Trailer for Bridget's Jones Diary (2001)

This critique could be applied to another popular female character known as Bridget Jones.  The film Bridget Jones Diary is based on the book by Helen Fielding. It tells the story of a thirty something woman who works for a Publicity firm in England.  She frequently worries about two things being single thus dying alone being eaten by dogs and losing weight.  Bridget's shaky self esteem was used for comedic purposes.  She frequently drinks when she is in nervous situations or feels unsure of herself (dinners with her married friends, social gatherings).  Her career is only worth mentioning due to her crush on her boss.  It is her romantic life that is the defining part of her identity.  If she loses weight she will gain more self esteem and thus attract more men.  Both Ally and Bridget self-narrate their thoughts frequently to the audience.  Ally through her daydreams at the firm and Bridget through her diary and inner monologue that plays out throughout the film.  These females fears of being alone is something that is taught by society.  It is common to hear statements toward older females who are single "Why aren't you married?, "biological clock", "It's too late."  Bridget is often derided or openly pitied by her married friends  for being single at her age.  For men the option of finding love is never time specific so there isn't the same pressure on them to lock down a spouse right away.  For females it is much harder because as they get older, the males their age are either married or are desire younger females.  This leaves a lot of females out and creates a greater sense of competition.  For Bridget her romance with her boss Daniel ends when he cheats on her with a more conventionally attractive younger woman.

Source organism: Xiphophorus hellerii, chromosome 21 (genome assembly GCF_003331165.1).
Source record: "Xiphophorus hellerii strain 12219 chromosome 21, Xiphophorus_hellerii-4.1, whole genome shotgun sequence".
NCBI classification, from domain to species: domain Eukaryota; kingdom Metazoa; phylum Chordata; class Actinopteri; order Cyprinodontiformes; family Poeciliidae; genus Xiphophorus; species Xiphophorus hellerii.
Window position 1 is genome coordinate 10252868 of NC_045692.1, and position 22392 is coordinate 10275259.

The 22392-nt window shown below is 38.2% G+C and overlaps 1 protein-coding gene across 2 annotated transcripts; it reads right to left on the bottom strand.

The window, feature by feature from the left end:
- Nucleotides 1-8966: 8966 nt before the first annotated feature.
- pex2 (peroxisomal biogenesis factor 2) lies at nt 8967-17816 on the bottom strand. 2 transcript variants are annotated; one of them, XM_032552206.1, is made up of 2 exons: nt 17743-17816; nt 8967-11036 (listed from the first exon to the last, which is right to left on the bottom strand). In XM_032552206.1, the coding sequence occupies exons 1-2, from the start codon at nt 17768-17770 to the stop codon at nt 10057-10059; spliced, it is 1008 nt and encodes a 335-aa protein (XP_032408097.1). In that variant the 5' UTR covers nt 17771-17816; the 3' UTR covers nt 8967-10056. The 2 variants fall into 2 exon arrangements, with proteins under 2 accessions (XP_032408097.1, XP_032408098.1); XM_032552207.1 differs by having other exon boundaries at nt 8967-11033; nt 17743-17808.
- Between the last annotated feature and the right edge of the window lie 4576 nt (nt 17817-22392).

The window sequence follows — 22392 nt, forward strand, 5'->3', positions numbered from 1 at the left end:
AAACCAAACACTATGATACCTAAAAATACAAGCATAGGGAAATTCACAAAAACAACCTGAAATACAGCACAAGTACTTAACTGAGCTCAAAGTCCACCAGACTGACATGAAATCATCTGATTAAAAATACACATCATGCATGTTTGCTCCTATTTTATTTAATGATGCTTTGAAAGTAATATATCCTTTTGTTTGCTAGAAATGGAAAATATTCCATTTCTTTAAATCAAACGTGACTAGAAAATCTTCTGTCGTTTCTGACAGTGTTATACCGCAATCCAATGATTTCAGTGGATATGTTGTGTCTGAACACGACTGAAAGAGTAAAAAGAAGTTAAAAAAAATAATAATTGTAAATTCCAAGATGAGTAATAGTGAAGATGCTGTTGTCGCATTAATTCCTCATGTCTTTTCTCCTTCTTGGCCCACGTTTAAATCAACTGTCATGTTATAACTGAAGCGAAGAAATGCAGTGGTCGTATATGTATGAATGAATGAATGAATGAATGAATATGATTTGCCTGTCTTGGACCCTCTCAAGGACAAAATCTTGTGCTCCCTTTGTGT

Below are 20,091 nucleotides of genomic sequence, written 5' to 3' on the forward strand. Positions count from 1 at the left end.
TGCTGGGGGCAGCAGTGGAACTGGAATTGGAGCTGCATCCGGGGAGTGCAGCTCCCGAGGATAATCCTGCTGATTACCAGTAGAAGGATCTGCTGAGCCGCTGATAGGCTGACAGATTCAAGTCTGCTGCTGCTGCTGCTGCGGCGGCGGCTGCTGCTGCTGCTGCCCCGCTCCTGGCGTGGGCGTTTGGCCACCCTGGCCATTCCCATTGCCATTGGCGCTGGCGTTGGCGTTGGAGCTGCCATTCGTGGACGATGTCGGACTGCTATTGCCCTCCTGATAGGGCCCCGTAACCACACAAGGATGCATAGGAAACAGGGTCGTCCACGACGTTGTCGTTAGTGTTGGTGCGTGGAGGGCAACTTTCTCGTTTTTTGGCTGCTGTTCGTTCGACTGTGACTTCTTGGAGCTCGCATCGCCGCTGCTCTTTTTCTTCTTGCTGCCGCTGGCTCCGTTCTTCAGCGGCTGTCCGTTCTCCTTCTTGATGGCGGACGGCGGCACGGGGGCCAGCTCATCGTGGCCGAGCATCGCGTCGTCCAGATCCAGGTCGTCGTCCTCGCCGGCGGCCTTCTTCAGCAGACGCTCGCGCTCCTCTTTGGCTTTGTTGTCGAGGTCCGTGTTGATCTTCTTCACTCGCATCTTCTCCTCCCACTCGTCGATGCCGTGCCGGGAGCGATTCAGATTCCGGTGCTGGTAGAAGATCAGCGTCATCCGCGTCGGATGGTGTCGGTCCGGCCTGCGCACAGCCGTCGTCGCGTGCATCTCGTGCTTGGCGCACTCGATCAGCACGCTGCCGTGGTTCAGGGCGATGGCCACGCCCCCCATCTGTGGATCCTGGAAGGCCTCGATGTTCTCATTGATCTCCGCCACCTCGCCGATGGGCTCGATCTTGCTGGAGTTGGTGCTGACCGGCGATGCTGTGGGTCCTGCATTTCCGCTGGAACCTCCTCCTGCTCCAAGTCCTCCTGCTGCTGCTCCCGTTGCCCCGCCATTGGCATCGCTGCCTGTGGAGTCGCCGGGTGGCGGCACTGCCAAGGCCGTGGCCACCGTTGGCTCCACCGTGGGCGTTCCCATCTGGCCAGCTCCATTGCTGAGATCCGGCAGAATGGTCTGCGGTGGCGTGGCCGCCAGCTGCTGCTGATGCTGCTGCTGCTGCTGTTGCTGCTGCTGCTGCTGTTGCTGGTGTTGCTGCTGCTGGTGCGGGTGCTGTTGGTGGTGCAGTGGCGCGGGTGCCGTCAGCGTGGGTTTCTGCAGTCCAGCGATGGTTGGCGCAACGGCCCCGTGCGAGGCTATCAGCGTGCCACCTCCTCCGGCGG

Saturday, October 29, 2011

Levy's "Raunch Culture" & Lady Gaga-Just Dance video- #6

Levy states in her article that,
 "Because we have determined that all empowered women must be overtly sexual and because the only sign of sexuality we seem to be able to recognize is a direct allusion to red-light entertainment, we have laced the sleazy energy and aesthetic of a topless club or a Penthouse shoot throughout our entire culture (26)."

Lady Gaga’s music video for just dance is a current example of how sleaziness and pop culture do not just coexist but have intersected.  The video begins her entering a wild house party and is interspersed with scenes of the day after (hangover, lost keys).  There is a sense of desperation to the female sexuality displayed in this video.  The females are either buzzed and sloppy or aggressive and desperate acting with shots of them hooking up and rolling on the floor. This video is significant due to its popularity with mainstream audiences (140 million Youtube views).

Several examples of Raunch culture stand out in the clip: 
  • Gaga humping the plastic dolphin in the mini pool (3:05)
  • Gaga taking her shirt off
  • shot of girl with legs spread on couch (2:45)
  • Trash everywhere
  • Shots of people hooking up in the hallways, showers, and living room
  • line "I love this record, but can't see straight anymore."